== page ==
Competition Guide

Scholastic chess is all about the competition experience. For an improving junior player, its helpful to plan out your tournament schedule. It is a good idea to discuss upcoming events as a series of events. It will become clear quickly why this is important. You want to use the next event as a way to make the current event seem less final and take the opportunity to look forward to the next event if the current competition has been difficult. Likewise, if the event has been successful it will be very exciting and motivating to know that another opportunity is coming up.

If your child knows how to play, but has never played in a chess tournament, the School Chess Association (SCA) hosts scholastic chess tournaments that are great way to get started with chess competition. SCA tournaments have new players at every event. You only need to know the basic rules of the game to participate. Start attending these events. Your child will learn the mechanics of tournaments and begin experiencing the fun and excitement of chess competition. The typical SCA event is 5 rounds. Kids play all rounds and byes are available to address schedule conflicts. The SCA has a merit point system which provides great encouragement and goals for the new tournament player. There are other organizations that offer similar events to the SCA and some of these may be convenient for you, but the SCA's merit point system, frequent events and USCF sections make the SCA our first choice.

Once your child has scored 3 points in regular SCA events, it is time to step up to a new circuit of tournaments called USCF rated events. This is the national tournament system and is the same if you live in Hawaii or Minnesota. The SCA provides a USCF section at many of their events. 

It's important to make this switch from regular SCA events to USCF rated events for these main reasons:
In the regular SCA events, most kids do not keep score, they do not use a chess clock in the same way as in USCF events and they allow chatting that often includes chiding your opponent to move quickly. Attempts to counter these effects with coaching tend to fail because the "peer effect" is very strong in the tournament hall.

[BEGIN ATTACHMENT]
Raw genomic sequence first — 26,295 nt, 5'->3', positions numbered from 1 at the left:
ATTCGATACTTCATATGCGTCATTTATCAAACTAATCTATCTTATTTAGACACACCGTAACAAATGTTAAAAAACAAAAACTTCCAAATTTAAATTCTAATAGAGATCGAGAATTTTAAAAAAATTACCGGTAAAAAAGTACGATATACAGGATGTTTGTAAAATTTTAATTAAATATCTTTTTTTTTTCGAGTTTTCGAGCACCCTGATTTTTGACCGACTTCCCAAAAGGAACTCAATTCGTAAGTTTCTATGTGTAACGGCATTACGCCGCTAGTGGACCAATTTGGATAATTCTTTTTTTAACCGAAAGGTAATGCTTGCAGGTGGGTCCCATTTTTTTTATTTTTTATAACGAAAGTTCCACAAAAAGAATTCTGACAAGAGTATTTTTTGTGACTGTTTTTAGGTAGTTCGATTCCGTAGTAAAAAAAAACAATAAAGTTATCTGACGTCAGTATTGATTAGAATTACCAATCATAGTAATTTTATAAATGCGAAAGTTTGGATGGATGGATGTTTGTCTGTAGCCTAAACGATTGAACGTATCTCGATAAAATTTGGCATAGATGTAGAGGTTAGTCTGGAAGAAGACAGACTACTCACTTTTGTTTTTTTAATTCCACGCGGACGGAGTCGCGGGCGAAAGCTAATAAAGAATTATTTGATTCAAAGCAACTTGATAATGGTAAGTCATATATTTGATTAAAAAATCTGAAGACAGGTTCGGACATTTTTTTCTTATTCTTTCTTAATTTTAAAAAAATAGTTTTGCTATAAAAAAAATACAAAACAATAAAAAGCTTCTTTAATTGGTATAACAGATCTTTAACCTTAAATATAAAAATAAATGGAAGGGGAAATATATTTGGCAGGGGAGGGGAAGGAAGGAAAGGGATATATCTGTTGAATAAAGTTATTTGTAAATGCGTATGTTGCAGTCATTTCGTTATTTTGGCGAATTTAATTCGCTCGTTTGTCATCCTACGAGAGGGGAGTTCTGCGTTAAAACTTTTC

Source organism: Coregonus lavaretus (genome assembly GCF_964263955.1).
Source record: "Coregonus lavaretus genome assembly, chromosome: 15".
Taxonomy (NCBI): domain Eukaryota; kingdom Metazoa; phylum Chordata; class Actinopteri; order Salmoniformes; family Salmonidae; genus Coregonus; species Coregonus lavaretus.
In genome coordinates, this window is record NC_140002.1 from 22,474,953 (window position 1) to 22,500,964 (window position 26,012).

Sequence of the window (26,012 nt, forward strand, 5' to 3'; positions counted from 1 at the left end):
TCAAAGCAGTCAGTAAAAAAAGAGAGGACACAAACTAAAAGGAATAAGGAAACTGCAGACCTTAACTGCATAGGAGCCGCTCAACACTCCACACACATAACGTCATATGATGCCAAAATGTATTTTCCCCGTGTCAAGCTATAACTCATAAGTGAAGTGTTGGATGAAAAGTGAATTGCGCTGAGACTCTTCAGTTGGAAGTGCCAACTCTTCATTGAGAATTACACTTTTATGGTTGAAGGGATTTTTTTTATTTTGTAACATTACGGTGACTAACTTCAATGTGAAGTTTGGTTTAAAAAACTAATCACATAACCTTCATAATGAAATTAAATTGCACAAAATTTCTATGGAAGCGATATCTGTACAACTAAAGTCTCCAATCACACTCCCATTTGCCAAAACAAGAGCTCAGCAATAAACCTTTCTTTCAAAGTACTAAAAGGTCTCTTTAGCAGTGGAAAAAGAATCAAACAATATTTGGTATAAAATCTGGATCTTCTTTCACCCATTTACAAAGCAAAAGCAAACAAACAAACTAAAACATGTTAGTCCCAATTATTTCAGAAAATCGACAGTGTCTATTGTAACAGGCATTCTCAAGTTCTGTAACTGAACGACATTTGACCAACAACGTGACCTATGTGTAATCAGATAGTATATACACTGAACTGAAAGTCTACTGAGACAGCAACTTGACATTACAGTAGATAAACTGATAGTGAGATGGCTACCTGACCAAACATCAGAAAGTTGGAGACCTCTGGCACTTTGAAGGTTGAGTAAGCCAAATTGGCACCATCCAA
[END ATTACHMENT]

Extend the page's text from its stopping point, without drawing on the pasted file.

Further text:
Fortunately the SCA has started to offer a rated section in all but their grade level events. It's important that your child becomes a USCF member and starts competing in these USCF events. Participating in the USCF sections at the SCA will allow your child to continue their development as a tournament chess player. The SCA rated sections also includes awarding merit points, so your child will continue to have the benefits of the SCA system.

USCF Tournaments

Every USCF event is rated and results in a chess rating. Kids can become overly nervous about chess ratings. Avoid looking up your child's opponents rating before playing to help alleviate this effect. Chess ratings fluctuate up or down. It's important to not focus on your child's rating as an indicator of success or failure. That will take the joy out of the game if it is all about the numbers. Ratings can help guide which competitions to participate in. Chess ratings for starting scholastic players will usually in the 100-500 range.

Once your child approaches a USCF rating of 800-1000, benefits of participating in USCF rated tournaments in the USCF tournament circuit becomes more important. A child can certainly start to play in regular USCF events with ratings below 800, but attention should be given to making sure an appropriate section is available. Once your child is rated 800-1000, participation in MSCA or Minnesota Chess Castle USCF events should be considered an option. It is very exciting when they start to participate in USCF events, because now their chess has no limits. They can continue on to state events that are qualifiers for national events, or even international events. We have had scholastic players in Minnesota play during the year as far away as New York, Florida and California and internationally, even with different International destinations!